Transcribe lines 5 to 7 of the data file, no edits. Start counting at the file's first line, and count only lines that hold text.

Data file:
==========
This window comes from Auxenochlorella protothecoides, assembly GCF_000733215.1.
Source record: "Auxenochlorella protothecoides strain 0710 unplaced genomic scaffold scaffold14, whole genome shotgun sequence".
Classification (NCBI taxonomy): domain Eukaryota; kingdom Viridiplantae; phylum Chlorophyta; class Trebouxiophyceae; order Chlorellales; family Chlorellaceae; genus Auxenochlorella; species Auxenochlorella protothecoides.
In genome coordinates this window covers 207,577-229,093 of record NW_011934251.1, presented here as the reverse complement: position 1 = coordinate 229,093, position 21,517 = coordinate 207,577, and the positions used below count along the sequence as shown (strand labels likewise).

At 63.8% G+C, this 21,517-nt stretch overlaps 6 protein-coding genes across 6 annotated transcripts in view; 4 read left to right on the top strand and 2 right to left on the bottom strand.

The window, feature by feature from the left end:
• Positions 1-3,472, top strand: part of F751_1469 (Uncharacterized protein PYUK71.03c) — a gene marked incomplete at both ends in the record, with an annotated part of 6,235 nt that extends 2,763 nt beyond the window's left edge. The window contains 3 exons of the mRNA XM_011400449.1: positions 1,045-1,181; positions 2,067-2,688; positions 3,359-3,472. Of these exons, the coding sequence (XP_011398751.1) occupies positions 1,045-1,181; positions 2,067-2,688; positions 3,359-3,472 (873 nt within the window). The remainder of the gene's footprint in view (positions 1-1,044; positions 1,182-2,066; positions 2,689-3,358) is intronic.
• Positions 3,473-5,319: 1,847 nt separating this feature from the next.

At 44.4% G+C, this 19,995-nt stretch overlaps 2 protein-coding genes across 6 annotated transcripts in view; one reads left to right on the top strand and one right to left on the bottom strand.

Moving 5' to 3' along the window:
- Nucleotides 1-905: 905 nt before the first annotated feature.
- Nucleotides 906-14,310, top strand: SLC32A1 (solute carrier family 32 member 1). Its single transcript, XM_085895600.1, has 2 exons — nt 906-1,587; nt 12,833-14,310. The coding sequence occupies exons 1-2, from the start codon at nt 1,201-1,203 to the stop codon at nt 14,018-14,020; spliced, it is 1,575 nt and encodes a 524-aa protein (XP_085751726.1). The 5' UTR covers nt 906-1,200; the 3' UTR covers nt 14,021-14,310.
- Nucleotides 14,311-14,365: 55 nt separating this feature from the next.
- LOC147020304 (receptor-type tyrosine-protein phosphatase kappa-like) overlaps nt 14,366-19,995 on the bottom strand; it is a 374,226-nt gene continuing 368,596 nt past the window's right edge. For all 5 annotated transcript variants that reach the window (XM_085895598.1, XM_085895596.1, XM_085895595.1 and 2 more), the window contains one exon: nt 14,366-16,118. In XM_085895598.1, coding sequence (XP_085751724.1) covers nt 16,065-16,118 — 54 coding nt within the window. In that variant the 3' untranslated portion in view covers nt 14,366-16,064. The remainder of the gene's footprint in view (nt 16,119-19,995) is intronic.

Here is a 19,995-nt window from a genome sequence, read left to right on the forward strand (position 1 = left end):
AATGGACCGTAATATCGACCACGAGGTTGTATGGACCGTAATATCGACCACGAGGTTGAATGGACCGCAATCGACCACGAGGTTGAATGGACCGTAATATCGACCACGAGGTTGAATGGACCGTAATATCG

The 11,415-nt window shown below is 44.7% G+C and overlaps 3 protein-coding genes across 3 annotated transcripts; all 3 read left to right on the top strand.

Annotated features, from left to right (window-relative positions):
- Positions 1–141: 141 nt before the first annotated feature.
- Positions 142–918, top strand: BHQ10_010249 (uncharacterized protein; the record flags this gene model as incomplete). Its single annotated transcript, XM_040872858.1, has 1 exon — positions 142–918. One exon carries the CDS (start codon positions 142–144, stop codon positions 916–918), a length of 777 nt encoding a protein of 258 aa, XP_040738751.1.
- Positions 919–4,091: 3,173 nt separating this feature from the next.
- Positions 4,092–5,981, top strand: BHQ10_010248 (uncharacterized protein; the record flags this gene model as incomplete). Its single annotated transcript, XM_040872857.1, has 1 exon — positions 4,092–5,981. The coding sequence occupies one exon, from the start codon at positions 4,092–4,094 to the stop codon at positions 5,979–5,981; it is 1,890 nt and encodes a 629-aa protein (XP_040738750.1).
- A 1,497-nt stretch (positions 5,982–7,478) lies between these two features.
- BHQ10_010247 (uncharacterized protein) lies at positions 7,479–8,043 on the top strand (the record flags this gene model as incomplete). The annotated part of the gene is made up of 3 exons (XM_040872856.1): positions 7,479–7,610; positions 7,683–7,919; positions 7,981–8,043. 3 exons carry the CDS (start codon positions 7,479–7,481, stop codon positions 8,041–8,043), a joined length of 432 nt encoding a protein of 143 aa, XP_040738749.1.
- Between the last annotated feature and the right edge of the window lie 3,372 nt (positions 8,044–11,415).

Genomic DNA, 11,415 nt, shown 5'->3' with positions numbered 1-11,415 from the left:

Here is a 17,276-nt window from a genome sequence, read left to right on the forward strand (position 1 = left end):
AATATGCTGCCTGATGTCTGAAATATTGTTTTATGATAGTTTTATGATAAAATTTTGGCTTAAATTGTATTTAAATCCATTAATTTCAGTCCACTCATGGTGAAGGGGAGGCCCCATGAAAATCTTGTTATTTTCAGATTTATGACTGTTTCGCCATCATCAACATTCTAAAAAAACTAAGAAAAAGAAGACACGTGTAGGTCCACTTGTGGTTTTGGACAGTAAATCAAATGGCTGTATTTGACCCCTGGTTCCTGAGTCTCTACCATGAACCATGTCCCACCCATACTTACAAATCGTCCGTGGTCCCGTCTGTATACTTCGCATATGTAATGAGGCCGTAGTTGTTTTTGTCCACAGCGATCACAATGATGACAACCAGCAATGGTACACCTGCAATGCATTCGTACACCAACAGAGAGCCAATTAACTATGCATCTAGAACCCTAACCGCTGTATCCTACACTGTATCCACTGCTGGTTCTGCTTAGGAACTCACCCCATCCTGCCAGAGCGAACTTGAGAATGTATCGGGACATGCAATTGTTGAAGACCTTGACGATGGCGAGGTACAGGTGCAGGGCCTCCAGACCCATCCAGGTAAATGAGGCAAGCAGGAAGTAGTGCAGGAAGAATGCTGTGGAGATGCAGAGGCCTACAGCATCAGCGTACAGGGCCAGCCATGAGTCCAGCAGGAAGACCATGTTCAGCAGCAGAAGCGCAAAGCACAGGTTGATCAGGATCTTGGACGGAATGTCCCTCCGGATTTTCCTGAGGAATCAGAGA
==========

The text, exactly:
At 63.8% G+C, this 21,517-nt stretch overlaps 6 protein-coding genes across 6 annotated transcripts in view; 4 read left to right on the top strand and 2 right to left on the bottom strand.

The window, feature by feature from the left end:
• Positions 1-3,472, top strand: part of F751_1469 (Uncharacterized protein PYUK71.03c) — a gene marked incomplete at both ends in the record, with an annotated part of 6,235 nt that extends 2,763 nt beyond the window's left edge. The window contains 3 exons of the mRNA XM_011400449.1: positions 1,045-1,181; positions 2,067-2,688; positions 3,359-3,472. Of these exons, the coding sequence (XP_011398751.1) occupies positions 1,045-1,181; positions 2,067-2,688; positions 3,359-3,472 (873 nt within the window). The remainder of the gene's footprint in view (positions 1-1,044; positions 1,182-2,066; positions 2,689-3,358) is intronic.